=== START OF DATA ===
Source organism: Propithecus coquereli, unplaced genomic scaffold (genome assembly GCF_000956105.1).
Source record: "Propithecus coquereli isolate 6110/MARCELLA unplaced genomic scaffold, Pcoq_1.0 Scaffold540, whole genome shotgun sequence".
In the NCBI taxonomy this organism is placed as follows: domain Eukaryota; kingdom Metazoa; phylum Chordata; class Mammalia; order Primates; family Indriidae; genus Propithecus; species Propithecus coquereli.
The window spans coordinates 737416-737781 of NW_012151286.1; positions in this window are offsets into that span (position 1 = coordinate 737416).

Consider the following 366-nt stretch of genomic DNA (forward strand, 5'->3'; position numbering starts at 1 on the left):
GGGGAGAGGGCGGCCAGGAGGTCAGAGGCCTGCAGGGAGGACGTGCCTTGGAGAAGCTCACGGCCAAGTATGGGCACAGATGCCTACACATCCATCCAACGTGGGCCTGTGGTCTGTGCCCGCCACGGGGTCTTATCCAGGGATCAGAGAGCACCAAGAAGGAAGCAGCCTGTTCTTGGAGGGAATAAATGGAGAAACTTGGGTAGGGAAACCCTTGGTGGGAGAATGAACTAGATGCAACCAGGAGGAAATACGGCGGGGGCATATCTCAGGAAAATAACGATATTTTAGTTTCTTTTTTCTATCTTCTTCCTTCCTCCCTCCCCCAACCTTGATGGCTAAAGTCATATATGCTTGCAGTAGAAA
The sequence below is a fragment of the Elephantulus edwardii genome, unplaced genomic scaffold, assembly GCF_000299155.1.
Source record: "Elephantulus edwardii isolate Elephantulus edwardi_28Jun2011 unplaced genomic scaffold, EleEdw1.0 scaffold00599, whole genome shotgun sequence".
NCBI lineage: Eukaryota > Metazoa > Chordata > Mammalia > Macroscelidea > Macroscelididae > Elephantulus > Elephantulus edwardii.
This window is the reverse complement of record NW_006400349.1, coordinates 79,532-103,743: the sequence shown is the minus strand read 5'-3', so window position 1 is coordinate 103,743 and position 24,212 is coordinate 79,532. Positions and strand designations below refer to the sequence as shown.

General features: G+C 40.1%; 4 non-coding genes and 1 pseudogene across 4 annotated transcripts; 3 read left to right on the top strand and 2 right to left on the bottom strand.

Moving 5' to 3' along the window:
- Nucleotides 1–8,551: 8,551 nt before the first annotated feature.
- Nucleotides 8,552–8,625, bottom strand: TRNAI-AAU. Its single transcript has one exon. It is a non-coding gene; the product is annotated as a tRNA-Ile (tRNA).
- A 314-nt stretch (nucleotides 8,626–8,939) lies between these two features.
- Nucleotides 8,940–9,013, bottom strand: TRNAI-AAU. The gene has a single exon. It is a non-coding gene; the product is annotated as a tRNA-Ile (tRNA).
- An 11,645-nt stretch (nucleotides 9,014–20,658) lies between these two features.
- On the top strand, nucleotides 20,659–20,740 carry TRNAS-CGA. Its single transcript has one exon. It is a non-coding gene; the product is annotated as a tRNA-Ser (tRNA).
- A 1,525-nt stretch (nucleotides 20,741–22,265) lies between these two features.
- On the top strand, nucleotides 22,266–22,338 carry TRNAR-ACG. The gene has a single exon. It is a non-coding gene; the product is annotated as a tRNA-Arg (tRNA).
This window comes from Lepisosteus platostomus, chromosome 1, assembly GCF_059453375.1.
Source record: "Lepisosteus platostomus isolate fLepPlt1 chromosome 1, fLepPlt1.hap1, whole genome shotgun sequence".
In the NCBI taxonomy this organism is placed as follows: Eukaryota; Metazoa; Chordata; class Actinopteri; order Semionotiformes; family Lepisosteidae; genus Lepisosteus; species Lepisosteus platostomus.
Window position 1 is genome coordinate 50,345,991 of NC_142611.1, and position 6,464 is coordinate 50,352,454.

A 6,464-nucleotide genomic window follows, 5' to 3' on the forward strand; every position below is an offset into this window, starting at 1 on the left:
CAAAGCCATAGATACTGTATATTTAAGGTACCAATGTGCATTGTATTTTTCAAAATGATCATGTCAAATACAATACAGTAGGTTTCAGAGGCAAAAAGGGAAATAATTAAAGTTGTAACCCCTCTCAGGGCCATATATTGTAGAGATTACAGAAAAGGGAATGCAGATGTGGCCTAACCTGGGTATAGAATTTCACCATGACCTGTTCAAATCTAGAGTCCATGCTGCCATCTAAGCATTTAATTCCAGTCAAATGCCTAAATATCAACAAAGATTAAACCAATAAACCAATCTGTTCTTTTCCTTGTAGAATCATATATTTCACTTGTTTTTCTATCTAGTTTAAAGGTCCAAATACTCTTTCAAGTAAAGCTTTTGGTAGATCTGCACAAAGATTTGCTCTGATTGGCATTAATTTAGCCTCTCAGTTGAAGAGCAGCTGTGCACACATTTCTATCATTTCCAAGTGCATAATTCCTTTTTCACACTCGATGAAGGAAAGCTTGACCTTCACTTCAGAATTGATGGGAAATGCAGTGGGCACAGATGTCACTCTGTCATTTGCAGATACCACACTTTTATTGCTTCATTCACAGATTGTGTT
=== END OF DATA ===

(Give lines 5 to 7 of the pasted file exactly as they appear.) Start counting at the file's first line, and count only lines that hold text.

Consider the following 366-nt stretch of genomic DNA (forward strand, 5'->3'; position numbering starts at 1 on the left):
GGGGAGAGGGCGGCCAGGAGGTCAGAGGCCTGCAGGGAGGACGTGCCTTGGAGAAGCTCACGGCCAAGTATGGGCACAGATGCCTACACATCCATCCAACGTGGGCCTGTGGTCTGTGCCCGCCACGGGGTCTTATCCAGGGATCAGAGAGCACCAAGAAGGAAGCAGCCTGTTCTTGGAGGGAATAAATGGAGAAACTTGGGTAGGGAAACCCTTGGTGGGAGAATGAACTAGATGCAACCAGGAGGAAATACGGCGGGGGCATATCTCAGGAAAATAACGATATTTTAGTTTCTTTTTTCTATCTTCTTCCTTCCTCCCTCCCCCAACCTTGATGGCTAAAGTCATATATGCTTGCAGTAGAAA
The sequence below is a fragment of the Elephantulus edwardii genome, unplaced genomic scaffold, assembly GCF_000299155.1.